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Less Pollution a Silver Lining in Cloud of Toxic Output


Manufacturers reported releasing more than 7.9 million pounds of toxic emissions into the air in the Southeast/Long Beach area in 1990, with companies in Long Beach, Commerce and Santa Fe Springs accounting for most of that pollution.

The amount of toxic air emissions, which include substances that cause cancer, damage the body's organs and erode the Earth's protective ozone layer, was a little less than the previous year, when 8.2 million pounds were emitted, according to the firms' own estimates.

Toxic emissions add to the health risk posed by more-common pollutants that damage the lungs and deprive the body of life-sustaining oxygen.

The manufacturers are required to provide estimates of their toxic emissions to the government under a "community right-to-know" law, which was adopted by Congress in 1986. More than 300 toxic substances are covered by the reporting program, which does not regulate toxic pollution or analyze the health risk it presents.

Local air pollution officials said the drop in toxic emissions is encouraging, but they also noted that the reporting program does not provide a complete picture. The program does not cover major sources of pollution such as chemical and fuel storage yards, industrial dry cleaners and government facilities.

In addition, further study is needed to predict the cumulative health risk posed by the myriad of toxic pollutants, officials said. The level of exposure, which is affected by distance from the source of pollution, wind direction and geography, is the key factor, they added.

A 1988 study by the South Coast Air Quality Management District predicted that residents spending a lifetime in the Long Beach area have a chance of 1,086 in 1 million of contracting cancer as a direct result of toxic pollutants in the air. Theoretically, if 1 million people were to spend 70 years in the area, 1,086 would develop cancer. The cancer risk in Bell Gardens and Maywood was placed at 902 in 1 million.

But that study may have understated the risk, officials said. It included 20 especially toxic pollutants, but there are hundreds of other pollutants as well.

"The bottom line behind air toxics is exposure. What are people being exposed to?" said Robert R. Pease, planning manager of the AQMD's toxics section. "We can't get a picture of that (yet)." The AQMD is the local agency that regulates air pollution from factories and other stationary sources.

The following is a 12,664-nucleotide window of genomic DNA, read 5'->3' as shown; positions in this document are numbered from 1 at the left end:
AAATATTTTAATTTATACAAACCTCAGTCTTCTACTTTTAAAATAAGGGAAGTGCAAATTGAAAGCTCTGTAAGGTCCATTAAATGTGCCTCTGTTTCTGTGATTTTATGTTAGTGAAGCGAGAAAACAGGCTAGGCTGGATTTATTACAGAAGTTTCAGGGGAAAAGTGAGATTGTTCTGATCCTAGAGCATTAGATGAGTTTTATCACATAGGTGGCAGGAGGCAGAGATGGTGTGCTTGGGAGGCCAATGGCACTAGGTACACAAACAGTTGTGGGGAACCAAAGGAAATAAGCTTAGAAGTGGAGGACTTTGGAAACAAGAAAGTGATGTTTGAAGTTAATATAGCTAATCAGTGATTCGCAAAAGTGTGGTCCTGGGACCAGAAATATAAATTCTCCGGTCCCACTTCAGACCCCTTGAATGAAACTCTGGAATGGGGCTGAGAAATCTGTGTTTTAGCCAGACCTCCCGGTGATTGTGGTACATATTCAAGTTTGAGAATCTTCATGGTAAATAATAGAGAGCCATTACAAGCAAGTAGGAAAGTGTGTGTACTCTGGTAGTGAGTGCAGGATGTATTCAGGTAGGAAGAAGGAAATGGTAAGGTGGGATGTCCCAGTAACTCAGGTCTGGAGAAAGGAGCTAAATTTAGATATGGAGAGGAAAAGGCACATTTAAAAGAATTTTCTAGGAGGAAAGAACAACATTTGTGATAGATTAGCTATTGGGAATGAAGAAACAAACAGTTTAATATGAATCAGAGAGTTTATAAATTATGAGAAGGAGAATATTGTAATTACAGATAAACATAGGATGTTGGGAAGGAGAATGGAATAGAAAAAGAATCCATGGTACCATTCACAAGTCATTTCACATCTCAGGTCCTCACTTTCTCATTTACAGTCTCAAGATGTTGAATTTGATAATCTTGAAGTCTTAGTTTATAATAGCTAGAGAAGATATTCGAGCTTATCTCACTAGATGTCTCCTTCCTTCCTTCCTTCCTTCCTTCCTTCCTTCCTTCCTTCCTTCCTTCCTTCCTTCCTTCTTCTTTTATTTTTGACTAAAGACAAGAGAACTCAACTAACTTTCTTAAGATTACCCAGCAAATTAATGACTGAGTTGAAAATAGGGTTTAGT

Douglas Aircraft Co. in Long Beach was the largest single source of toxic emissions in the Southeast/Long Beach area in 1990. With 1.37 million pounds of toxic pollution, the airplane manufacturer was the fourth largest emitter of toxic air pollution in California in 1990, according to the U.S. Environmental Protection Agency's reporting program.

The second largest emitter in Southeast/Long Beach was Hickory Springs of California, a City of Commerce firm that discharged 1.02 million pounds of toxic emissions in 1990. The firm manufactures polyurethane foam for furniture and other products.

Because of Douglas Aircraft, Long Beach accounted for the most toxic emissions among Southeast area cities in 1990. Manufacturing firms in the city discharged 1.74 million pounds of toxic substances.

Commerce was next at 1.13 million pounds, with Hickory Springs as the major source.

Manufacturers in Santa Fe Springs discharged 1.07 million pounds of toxic emissions. Le Fiell Manufacturing Co., which produces boat and aerospace parts, was Santa Fe Springs' largest source of toxic emissions, discharging 221,000 pounds.

Manufacturing firms within the Compton city limits put out about 572,000 pounds, but the emissions climb to 1.52 million pounds when a firm in the unincorporated area near Compton is included. Crain Industries, which manufactures polyurethane foam for furniture and other products, accounted for more than 950,000 pounds.

Officials from the four cities said they are concerned about toxic air pollution, but they defer to the AQMD and to state and federal agencies to regulate such emissions.

Long Beach Councilman Ray Grabinski, who has been active in environmental issues, said many manufacturers are trying to reduce emissions, but more improvement is needed.

"Clearly the public and business, in general, has been acting fat, dumb and happy about putting out emissions," Grabinski said.

The toxic emissions are from chemicals considered essential to manufacturing items ranging from commercial jetliners to camper shells and printed flyers.

The solvent 1,1,1-trichloroethane, TCA for short, accounts for a good deal of the local emissions. TCA is used as a cleaner and as a degreaser of metal. Printers, for example, use it to wipe down press rollers, and manufacturers of aerospace parts use it to leave high-tech parts sparkling clean. TCA made the government's toxic list because it depletes the Earth's ozone layer, which protects against the sun's harmful ultraviolet rays.

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